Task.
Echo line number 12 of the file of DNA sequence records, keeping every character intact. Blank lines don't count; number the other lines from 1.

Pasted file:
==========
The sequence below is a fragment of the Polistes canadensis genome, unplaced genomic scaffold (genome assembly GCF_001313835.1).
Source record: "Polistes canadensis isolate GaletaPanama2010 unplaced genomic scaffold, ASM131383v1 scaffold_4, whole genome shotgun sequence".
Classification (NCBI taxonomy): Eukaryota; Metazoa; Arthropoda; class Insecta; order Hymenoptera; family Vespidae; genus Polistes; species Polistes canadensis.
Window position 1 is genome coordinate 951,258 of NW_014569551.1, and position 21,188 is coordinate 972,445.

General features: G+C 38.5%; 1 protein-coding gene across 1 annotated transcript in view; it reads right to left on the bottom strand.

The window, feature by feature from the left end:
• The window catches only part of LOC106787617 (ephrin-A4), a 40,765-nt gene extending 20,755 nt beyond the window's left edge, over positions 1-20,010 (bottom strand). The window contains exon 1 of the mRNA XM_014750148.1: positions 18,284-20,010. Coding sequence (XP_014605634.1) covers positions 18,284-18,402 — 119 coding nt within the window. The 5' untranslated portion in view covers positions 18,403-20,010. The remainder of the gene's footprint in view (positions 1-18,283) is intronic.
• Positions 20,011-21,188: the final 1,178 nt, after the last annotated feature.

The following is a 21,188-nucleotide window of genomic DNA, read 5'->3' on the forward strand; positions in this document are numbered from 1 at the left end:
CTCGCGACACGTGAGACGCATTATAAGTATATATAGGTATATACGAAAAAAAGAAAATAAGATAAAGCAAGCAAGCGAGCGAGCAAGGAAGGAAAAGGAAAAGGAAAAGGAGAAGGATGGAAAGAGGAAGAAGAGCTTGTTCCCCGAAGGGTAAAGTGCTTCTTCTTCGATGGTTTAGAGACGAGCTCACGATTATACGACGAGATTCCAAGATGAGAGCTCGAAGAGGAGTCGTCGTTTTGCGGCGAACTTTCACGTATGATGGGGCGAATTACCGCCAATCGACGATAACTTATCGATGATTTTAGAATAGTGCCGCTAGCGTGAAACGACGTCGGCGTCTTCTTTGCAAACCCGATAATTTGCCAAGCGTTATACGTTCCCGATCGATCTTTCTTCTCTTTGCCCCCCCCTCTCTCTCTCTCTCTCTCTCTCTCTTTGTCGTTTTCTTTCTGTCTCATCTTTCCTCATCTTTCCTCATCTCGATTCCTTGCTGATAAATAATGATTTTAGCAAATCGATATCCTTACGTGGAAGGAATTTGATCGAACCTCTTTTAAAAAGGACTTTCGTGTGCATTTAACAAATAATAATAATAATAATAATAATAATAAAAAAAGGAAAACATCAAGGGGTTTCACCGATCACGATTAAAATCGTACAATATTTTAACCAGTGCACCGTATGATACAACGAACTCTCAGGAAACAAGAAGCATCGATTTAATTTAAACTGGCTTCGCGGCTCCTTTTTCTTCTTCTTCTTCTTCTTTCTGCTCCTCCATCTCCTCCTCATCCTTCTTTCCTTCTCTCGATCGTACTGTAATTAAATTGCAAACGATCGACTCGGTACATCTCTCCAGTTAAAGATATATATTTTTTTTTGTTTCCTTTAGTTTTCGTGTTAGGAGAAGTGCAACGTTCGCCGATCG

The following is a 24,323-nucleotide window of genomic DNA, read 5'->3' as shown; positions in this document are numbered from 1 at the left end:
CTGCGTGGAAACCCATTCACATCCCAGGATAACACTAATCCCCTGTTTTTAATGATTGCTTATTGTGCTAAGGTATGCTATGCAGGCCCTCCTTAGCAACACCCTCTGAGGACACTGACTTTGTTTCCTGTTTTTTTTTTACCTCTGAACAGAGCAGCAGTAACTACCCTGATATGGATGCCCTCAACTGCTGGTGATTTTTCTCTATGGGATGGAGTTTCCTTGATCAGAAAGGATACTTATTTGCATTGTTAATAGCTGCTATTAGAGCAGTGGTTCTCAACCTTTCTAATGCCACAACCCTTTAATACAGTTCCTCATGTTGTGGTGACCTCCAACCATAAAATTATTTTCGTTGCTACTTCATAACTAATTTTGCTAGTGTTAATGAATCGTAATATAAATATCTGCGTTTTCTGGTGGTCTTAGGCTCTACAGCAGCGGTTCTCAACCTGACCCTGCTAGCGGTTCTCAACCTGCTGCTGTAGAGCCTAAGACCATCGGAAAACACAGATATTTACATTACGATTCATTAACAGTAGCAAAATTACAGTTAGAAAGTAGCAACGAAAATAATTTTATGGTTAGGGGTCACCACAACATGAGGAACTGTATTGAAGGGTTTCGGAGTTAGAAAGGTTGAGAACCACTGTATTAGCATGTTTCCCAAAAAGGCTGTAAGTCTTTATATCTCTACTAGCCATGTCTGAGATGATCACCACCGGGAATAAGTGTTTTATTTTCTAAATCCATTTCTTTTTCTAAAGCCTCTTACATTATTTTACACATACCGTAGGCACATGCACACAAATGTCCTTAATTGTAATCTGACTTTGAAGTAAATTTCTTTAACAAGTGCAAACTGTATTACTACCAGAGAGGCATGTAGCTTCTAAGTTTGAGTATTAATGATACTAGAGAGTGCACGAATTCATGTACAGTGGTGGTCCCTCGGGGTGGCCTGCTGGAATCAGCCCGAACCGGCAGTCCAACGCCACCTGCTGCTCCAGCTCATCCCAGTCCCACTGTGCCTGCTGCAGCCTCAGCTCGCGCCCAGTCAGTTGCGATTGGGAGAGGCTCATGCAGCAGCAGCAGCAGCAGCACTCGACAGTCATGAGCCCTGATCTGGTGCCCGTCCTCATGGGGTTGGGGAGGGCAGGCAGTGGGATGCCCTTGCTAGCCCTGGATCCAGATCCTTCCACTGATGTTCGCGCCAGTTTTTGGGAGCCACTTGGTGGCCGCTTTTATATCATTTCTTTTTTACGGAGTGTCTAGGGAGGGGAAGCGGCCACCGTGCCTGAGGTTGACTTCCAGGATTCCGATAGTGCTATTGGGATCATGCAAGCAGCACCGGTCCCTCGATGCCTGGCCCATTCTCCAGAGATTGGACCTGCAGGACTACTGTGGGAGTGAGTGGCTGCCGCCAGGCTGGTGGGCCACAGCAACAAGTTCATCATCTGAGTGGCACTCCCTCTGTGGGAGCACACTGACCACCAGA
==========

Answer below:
CTGCGTGGAAACCCATTCACATCCCAGGATAACACTAATCCCCTGTTTTTAATGATTGCTTATTGTGCTAAGGTATGCTATGCAGGCCCTCCTTAGCAACACCCTCTGAGGACACTGACTTTGTTTCCTGTTTTTTTTTTACCTCTGAACAGAGCAGCAGTAACTACCCTGATATGGATGCCCTCAACTGCTGGTGATTTTTCTCTATGGGATGGAGTTTCCTTGATCAGAAAGGATACTTATTTGCATTGTTAATAGCTGCTATTAGAGCAGTGGTTCTCAACCTTTCTAATGCCACAACCCTTTAATACAGTTCCTCATGTTGTGGTGACCTCCAACCATAAAATTATTTTCGTTGCTACTTCATAACTAATTTTGCTAGTGTTAATGAATCGTAATATAAATATCTGCGTTTTCTGGTGGTCTTAGGCTCTACAGCAGCGGTTCTCAACCTGACCCTGCTAGCGGTTCTCAACCTGCTGCTGTAGAGCCTAAGACCATCGGAAAACACAGATATTTACATTACGATTCATTAACAGTAGCAAAATTACAGTTAGAAAGTAGCAACGAAAATAATTTTATGGTTAGGGGTCACCACAACATGAGGAACTGTATTGAAGGGTTTCGGAGTTAGAAAGGTTGAGAACCACTGTATTAGCATGTTTCCCAAAAAGGCTGTAAGTCTTTATATCTCTACTAGCCATGTCTGAGATGATCACCACCGGGAATAAGTGTTTTATTTTCTAAATCCATTTCTTTTTCTAAAGCCTCTTACATTATTTTACACATACCGTAGGCACATGCACACAAATGTCCTTAATTGTAATCTGACTTTGAAGTAAATTTCTTTAACAAGTGCAAACTGTATTACTACCAGAGAGGCATGTAGCTTCTAAGTTTGAGTATTAATGATACTAGAGAGTGCACGAATTCATGTACAGTGGTGGTCCCTCGGGGTGGCCTGCTGGAATCAGCCCGAACCGGCAGTCCAACGCCACCTGCTGCTCCAGCTCATCCCAGTCCCACTGTGCCTGCTGCAGCCTCAGCTCGCGCCCAGTCAGTTGCGATTGGGAGAGGCTCATGCAGCAGCAGCAGCAGCAGCACTCGACAGTCATGAGCCCTGATCTGGTGCCCGTCCTCATGGGGTTGGGGAGGGCAGGCAGTGGGATGCCCTTGCTAGCCCTGGATCCAGATCCTTCCACTGATGTTCGCGCCAGTTTTTGGGAGCCACTTGGTGGCCGCTTTTATATCATTTCTTTTTTACGGAGTGTCTAGGGAGGGGAAGCGGCCACCGTGCCTGAGGTTGACTTCCAGGATTCCGATAGTGCTATTGGGATCATGCAAGCAGCACCGGTCCCTCGATGCCTGGCCCATTCTCCAGAGATTGGACCTGCAGGACTACTGTGGGAGTGAGTGGCTGCCGCCAGGCTGGTGGGCCACAGCAACAAGTTCATCATCTGAGTGGCACTCCCTCTGTGGGAGCACACTGACCACCAGA